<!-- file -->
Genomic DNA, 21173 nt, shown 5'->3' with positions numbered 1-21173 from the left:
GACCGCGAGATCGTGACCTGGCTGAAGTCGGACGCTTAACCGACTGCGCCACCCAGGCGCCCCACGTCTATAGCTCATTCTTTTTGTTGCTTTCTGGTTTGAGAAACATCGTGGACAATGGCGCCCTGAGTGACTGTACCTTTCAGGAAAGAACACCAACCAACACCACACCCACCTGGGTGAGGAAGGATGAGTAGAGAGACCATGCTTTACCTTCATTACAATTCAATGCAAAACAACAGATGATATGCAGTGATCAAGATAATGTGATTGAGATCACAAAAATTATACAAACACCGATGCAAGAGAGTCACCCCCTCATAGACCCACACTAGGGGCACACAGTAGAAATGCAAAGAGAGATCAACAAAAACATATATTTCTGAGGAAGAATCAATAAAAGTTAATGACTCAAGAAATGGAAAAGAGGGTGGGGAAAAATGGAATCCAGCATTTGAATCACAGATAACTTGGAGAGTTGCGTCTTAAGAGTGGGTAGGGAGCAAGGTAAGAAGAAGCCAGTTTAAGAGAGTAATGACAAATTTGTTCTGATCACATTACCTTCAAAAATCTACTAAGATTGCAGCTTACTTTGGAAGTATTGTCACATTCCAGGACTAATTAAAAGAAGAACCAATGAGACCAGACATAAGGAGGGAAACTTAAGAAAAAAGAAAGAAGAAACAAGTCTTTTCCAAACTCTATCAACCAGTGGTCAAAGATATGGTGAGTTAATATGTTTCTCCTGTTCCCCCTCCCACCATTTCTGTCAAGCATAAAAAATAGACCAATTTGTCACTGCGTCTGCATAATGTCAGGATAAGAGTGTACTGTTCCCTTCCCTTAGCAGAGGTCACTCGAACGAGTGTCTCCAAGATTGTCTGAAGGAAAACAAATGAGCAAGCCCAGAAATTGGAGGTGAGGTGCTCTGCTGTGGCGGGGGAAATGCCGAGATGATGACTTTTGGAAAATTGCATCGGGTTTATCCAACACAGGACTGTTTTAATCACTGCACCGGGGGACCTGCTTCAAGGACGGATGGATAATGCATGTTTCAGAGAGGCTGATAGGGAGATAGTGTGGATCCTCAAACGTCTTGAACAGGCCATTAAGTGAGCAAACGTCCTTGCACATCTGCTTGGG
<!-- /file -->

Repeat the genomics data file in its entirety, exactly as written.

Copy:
Genomic DNA, 21173 nt, shown 5'->3' with positions numbered 1-21173 from the left:
GACCGCGAGATCGTGACCTGGCTGAAGTCGGACGCTTAACCGACTGCGCCACCCAGGCGCCCCACGTCTATAGCTCATTCTTTTTGTTGCTTTCTGGTTTGAGAAACATCGTGGACAATGGCGCCCTGAGTGACTGTACCTTTCAGGAAAGAACACCAACCAACACCACACCCACCTGGGTGAGGAAGGATGAGTAGAGAGACCATGCTTTACCTTCATTACAATTCAATGCAAAACAACAGATGATATGCAGTGATCAAGATAATGTGATTGAGATCACAAAAATTATACAAACACCGATGCAAGAGAGTCACCCCCTCATAGACCCACACTAGGGGCACACAGTAGAAATGCAAAGAGAGATCAACAAAAACATATATTTCTGAGGAAGAATCAATAAAAGTTAATGACTCAAGAAATGGAAAAGAGGGTGGGGAAAAATGGAATCCAGCATTTGAATCACAGATAACTTGGAGAGTTGCGTCTTAAGAGTGGGTAGGGAGCAAGGTAAGAAGAAGCCAGTTTAAGAGAGTAATGACAAATTTGTTCTGATCACATTACCTTCAAAAATCTACTAAGATTGCAGCTTACTTTGGAAGTATTGTCACATTCCAGGACTAATTAAAAGAAGAACCAATGAGACCAGACATAAGGAGGGAAACTTAAGAAAAAAGAAAGAAGAAACAAGTCTTTTCCAAACTCTATCAACCAGTGGTCAAAGATATGGTGAGTTAATATGTTTCTCCTGTTCCCCCTCCCACCATTTCTGTCAAGCATAAAAAATAGACCAATTTGTCACTGCGTCTGCATAATGTCAGGATAAGAGTGTACTGTTCCCTTCCCTTAGCAGAGGTCACTCGAACGAGTGTCTCCAAGATTGTCTGAAGGAAAACAAATGAGCAAGCCCAGAAATTGGAGGTGAGGTGCTCTGCTGTGGCGGGGGAAATGCCGAGATGATGACTTTTGGAAAATTGCATCGGGTTTATCCAACACAGGACTGTTTTAATCACTGCACCGGGGGACCTGCTTCAAGGACGGATGGATAATGCATGTTTCAGAGAGGCTGATAGGGAGATAGTGTGGATCCTCAAACGTCTTGAACAGGCCATTAAGTGAGCAAACGTCCTTGCACATCTGCTTGGG